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Live Report: Rosetta and Giant Squid at Saint Vitus

“What are record labels for?”

A few decades ago, this question would’ve sounded obtuse. But as album sales plummet and bands increasingly run their own business operations, it’s become a pressing concern, especially for label owners.

Thus far, the answer seems to be “curation.” Labels succeed or fail based on their ability to establish a brand and drum up excitement around it. Fans take this curative function seriously, as Profound Lore Records’ trans-genre success demonstrates. Other labels succeed by catering to specific niches. Willowtip rules technical death metal; Southern Lord handles doomy hardcore and hardcore-y doom; Nuclear War Now! deals in murky death and black metal; and so forth.

Philadelphia’s Translation Loss Records also succeeds on the strength of its brand. Its niche is harder to define, but label head Drew Juergens knows how to pick’em. The lineup at Brooklyn’s Saint Vitus Bar on April 21, which was informally marketed as a Translation Loss showcase, suggests the following proclivities: huge tones, delay pedals, and excellent drumming.

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East of the Wall hail from a seaside New Jersey town called Keyport. They nonetheless play in New York frequently enough to earn a home-town treatment here. Vitus’s stage area was full during their set—a rarity for an 8 pm opening act.

East of the Wall plays a fusion of sludgy metal and progressive rock. They do little for me on record, though it’s not entirely their fault—I just don’t have much room left in my heart for this approach after sorting through Mastodon clones for years.

But East of the Wall retained considerable appeal for me as a live act. Their three guitarists and bassist share the sparse vocal duties, so most of the band was free to bounce around onstage. They performed their winding tunes with precision; the string players stuck gluelike to drummer Seth Rheam as he tapped out his fluid rhythms.

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Like East of the Wall, Fight Amp hail from New Jersey. But their hometown, West Deptford, is directly south of Philadelphia, and Fight Amp play New York less frequently. Ironically, their chief influence is a New York band—Brooklyn’s Unsane.

Fight Amp’s formula involves speeding up ’90s noise-rock stomp to hardcore tempos. But even at speed, their grooves leaned back and downwards. They led with their haunches; the beefy rhythm section dragged Mike McGinnis’s guitar along with each massive stride. Fight Amp’s center of gravity lies somewhere inside Dan Smith’s floor tom, which he frequently walloped with giant flams.

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San Francisco’s Giant Squid was the rarest animal on the bill, and the act I was most excited to see.

Touring presents considerable challenges for Giant Squid. Guitarist Aaron Gregory and cellist Jackie Gratz have a child together, and their parental obligations and busy schedules keep them off the road most of the time. They and their bandmates limited this particular jaunt to just three dates.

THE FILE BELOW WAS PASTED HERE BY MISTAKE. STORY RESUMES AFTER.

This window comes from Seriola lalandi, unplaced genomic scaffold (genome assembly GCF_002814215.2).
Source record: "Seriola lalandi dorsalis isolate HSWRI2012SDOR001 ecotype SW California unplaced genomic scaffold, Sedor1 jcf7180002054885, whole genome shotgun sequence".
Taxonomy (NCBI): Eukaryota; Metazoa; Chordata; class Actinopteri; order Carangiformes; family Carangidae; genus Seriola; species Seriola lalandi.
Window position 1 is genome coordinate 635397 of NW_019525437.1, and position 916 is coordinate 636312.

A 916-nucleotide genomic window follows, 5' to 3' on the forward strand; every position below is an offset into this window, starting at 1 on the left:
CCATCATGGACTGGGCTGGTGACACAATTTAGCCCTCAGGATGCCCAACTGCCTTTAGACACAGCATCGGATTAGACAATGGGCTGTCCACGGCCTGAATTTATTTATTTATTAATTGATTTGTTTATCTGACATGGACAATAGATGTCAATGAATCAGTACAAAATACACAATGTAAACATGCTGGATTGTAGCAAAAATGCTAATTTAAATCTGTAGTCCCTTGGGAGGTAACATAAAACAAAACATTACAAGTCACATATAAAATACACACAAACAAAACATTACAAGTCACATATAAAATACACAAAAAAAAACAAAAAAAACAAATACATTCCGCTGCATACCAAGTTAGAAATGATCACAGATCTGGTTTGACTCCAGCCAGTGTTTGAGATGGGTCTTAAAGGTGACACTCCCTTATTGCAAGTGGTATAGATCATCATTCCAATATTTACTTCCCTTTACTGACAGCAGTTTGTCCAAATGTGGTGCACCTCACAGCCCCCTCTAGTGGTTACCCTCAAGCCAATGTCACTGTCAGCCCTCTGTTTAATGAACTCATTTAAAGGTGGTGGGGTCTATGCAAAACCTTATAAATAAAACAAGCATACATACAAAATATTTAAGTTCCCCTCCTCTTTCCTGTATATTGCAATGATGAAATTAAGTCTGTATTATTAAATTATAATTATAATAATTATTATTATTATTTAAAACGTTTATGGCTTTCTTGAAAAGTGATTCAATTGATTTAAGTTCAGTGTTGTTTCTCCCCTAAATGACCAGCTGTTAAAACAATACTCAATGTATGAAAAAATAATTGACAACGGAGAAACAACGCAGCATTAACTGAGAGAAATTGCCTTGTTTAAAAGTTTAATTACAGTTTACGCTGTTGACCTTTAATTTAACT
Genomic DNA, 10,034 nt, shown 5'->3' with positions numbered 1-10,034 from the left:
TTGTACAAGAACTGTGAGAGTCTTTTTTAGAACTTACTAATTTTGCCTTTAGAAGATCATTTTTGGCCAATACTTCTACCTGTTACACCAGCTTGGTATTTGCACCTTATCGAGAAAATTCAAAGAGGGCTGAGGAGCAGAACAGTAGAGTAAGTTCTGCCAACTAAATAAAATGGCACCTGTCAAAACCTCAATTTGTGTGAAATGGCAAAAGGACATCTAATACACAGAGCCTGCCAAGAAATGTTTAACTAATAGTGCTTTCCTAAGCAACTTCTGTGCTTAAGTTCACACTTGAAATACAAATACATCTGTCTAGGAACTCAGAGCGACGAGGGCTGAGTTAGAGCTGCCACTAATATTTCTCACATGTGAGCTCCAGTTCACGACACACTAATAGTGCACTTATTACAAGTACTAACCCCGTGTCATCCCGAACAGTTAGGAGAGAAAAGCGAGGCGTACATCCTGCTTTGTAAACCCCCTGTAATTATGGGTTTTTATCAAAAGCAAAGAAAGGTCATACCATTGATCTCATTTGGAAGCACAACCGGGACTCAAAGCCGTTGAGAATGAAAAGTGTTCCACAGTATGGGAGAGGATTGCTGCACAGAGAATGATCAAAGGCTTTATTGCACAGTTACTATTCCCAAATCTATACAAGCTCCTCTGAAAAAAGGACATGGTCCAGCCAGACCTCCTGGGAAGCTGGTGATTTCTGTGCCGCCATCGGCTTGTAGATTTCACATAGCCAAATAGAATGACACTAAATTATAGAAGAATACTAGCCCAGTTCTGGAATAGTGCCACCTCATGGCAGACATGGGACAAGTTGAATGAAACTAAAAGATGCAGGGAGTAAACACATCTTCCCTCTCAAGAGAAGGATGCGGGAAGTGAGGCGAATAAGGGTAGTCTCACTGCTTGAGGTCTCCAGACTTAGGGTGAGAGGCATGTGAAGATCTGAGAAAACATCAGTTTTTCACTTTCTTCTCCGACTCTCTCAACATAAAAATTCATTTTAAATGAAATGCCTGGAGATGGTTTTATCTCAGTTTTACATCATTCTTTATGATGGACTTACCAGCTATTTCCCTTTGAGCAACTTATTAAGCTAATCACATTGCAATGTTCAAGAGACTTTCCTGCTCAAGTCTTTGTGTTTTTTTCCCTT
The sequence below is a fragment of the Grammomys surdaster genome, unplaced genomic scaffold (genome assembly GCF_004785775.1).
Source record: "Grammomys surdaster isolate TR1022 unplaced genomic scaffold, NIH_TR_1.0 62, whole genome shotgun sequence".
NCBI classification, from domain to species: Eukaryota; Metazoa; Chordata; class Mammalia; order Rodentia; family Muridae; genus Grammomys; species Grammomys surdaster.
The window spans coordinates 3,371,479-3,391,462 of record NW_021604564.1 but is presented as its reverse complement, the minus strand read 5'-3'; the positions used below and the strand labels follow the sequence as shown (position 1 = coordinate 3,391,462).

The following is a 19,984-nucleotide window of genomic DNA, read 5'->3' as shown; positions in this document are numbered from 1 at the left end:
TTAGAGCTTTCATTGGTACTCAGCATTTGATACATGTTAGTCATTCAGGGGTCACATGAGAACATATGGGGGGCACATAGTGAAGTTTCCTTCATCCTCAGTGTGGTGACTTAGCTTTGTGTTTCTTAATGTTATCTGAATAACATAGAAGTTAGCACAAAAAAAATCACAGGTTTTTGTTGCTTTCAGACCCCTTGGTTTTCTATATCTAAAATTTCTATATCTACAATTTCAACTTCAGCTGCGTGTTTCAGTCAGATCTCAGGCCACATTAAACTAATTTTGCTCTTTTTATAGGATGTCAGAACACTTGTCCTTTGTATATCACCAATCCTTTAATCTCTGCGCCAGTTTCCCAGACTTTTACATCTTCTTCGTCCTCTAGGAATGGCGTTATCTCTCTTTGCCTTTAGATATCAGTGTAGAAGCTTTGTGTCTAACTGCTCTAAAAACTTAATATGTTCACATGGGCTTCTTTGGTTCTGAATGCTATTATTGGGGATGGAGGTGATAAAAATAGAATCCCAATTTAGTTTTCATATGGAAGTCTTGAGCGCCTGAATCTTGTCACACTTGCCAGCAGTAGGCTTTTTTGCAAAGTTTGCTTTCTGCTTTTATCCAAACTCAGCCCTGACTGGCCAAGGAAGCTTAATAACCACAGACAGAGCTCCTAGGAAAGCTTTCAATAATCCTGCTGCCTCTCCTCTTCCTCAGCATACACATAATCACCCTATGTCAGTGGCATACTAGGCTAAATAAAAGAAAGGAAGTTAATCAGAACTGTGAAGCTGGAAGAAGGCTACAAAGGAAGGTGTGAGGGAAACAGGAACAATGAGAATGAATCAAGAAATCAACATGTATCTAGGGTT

Judging by their performance, they were determined to make their time on the east coast count. Giant Squid’s recorded material often involves extra instrumentation beyond their four-piece live lineup. They worked around this obstacle impressively, especially on the fan favorite “Throwing a Donner Party at Sea”. The band brings incredible weight to bear, especially given that music writers—myself included—so often place them outside of the metal continuum. Gregory’s baritone guitar oozed from his amp like the brine that appears so frequently in his lyrics, and drummer Scotty Sutton edged near death metal territory with his double pedal drumming.

. . .

Rosetta too occupies a fatigued corner of the metal world. They play “post-metal”, a tag that they have expressed understandable distaste for, but one that has endured for lack of better alternatives.

Despite the ‘-metal’ suffix, this style comes from ex-hardcore bands like Neurosis and ISIS. The hardcore lineage is still evident in Rosetta’s live performance; vocalist Michael Armine went so far as to recall the days when “hardcore was about friends” between songs. And true to hardcore form, Armine demonstrated a broader command of dramatic poses than of vocal deliveries.

But while Armine was monochrome, his bandmates painted with more colors than most of their peers. Drummer Bruce McMurtrie delivered the most dramatic percussive performance of the night, while guitarist
Matt Weed and bassist Dave Grossman used their monster pedal boards to drive dynamic shifts through the roof. Rosetta aims high—when they get heavy, the weight falls on the mind more than the body. This fits
with their preferred genre tag—“metal for astronauts.”

— Doug Moore

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East of the Wall – “The Apologist”

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Fight Amp – “Samhain”

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Giant Squid – “Cenotes (Troglocambarus maclanei)”

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Rosetta – “A Determinism Of Morality”

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